Gerry Canavan

the smartest kid on earth

Good Writing from Other People

with 2 comments

I have a few projects I’m desperately behind on at the moment, so here in lieu of actual content is good writing from people who aren’t me:

* My friend Lisa on the intellectual proletariat.

* Aaron Bady on Franzen’s Freedom and the project of unfinished realism. (Having actually read Freedom [it’s all right, even pretty good] instead of done the things I was supposed to do I may post about it someday soon myself.)

* Socialism and/or Barbarism on Swamp Thing, scarcity, and “green politics.”

* Easily Distracted on what it might mean to really take responsibility.

* And Crooked Timber, against Malcolm Gladwell, on blogs, bullets, and bullshit.

2 Responses

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  1. I think the social critique of the Socialism and/or Barbarism essay illustrates everything that is wrong with the Easily Distracted essay. While the former is interested in the inevitable human/psychological undercurrent in material critique, the latter is only interested in aimless moralism.

    Still, it is worth mentioning, regarding the Socialism/Barbarism essay, that there is a gesture here we should explicitly recognize. Part of the reason why green/red has such a difficult time coalescing is that each sees itself as dealing with, to riff on a phrase that came up last night, “primary contradictions” of society – the one issue that subtends all others. For the green movement, we have to concern ourselves, above all and no matter what the tactics we choose to employ, with the survival and regeneration of the earth, and all that that implies. For the red movement, no matter what else happens, we must abolish capitalism, and only then will the other pieces of the puzzle be able to fall into place. There seems to be a bit of bad faith on both sides: for the greens, the idea that we might be acting for people is coupled with a failure to recognize what precisely that means. For the reds, the idea that communism and every other form of liberation are natural partners seems to go without saying, as though abolishing patriarchy, creating a sustainable living system, ending racial prejudice, and so forth, were simply waiting for the demise of capitalism for their fulfillment. I think two basic questions should be asked – and some of the more interesting leftist writers, David Graeber and J.K. Gibson-Graham among others, are asking them – namely, What is an economy? And, What is a society? If we want to understand the relationship between red and green, then we’d better attempt to understand those two questions. Self-critique, while not the end-all be-all of political action, has a place: after all, I see nothing to make me believe that communists can’t be just as narcissistic and ungenerous to others (while permitting faults in themselves) as green activists.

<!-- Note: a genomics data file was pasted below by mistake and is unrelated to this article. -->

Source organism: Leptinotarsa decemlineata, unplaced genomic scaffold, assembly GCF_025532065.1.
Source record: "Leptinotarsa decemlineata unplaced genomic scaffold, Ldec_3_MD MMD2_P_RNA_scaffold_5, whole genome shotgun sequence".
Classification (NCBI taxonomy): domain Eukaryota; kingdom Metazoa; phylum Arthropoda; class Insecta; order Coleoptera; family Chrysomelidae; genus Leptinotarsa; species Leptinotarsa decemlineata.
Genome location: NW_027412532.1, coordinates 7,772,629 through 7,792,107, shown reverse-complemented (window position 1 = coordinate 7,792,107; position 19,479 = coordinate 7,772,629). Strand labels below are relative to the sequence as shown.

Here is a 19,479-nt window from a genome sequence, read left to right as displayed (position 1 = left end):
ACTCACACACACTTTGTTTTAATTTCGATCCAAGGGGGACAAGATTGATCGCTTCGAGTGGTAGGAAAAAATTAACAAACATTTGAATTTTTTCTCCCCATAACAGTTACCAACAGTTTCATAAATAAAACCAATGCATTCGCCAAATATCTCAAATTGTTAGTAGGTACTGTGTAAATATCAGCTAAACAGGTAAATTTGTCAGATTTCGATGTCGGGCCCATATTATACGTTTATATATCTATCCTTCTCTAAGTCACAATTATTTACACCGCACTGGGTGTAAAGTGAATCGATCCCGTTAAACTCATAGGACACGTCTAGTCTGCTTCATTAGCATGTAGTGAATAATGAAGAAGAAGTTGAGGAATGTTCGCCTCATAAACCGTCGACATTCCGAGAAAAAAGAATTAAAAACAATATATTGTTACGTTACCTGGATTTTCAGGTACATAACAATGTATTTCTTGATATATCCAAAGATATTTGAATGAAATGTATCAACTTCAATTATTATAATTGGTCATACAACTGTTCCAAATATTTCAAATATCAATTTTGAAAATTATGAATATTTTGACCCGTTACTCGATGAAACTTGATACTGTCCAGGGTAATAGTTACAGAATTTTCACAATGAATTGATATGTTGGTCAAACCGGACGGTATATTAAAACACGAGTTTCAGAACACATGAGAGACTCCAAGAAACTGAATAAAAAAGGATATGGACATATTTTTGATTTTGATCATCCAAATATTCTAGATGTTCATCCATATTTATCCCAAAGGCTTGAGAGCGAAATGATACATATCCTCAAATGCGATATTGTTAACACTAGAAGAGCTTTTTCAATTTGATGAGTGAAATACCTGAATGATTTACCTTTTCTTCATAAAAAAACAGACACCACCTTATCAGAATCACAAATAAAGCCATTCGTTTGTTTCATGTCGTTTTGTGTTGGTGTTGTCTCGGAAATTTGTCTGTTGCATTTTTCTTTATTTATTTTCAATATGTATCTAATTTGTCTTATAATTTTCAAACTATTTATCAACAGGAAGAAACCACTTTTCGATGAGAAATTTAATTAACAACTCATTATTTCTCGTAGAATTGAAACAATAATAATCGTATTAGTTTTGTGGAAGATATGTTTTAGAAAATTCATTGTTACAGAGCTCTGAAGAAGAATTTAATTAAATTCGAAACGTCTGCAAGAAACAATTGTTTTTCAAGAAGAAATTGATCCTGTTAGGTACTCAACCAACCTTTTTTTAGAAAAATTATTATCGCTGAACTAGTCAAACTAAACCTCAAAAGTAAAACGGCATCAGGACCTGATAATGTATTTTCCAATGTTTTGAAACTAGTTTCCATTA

September 30, 2010 at 7:22 pm

  2. I’m not sure how much science fiction you can tolerate, but elaboration of the (very important) green/red divide you’re describing is a big part of why I like Kim Stanley Robinson’s Mars trilogy so much.


    September 30, 2010 at 10:34 pm

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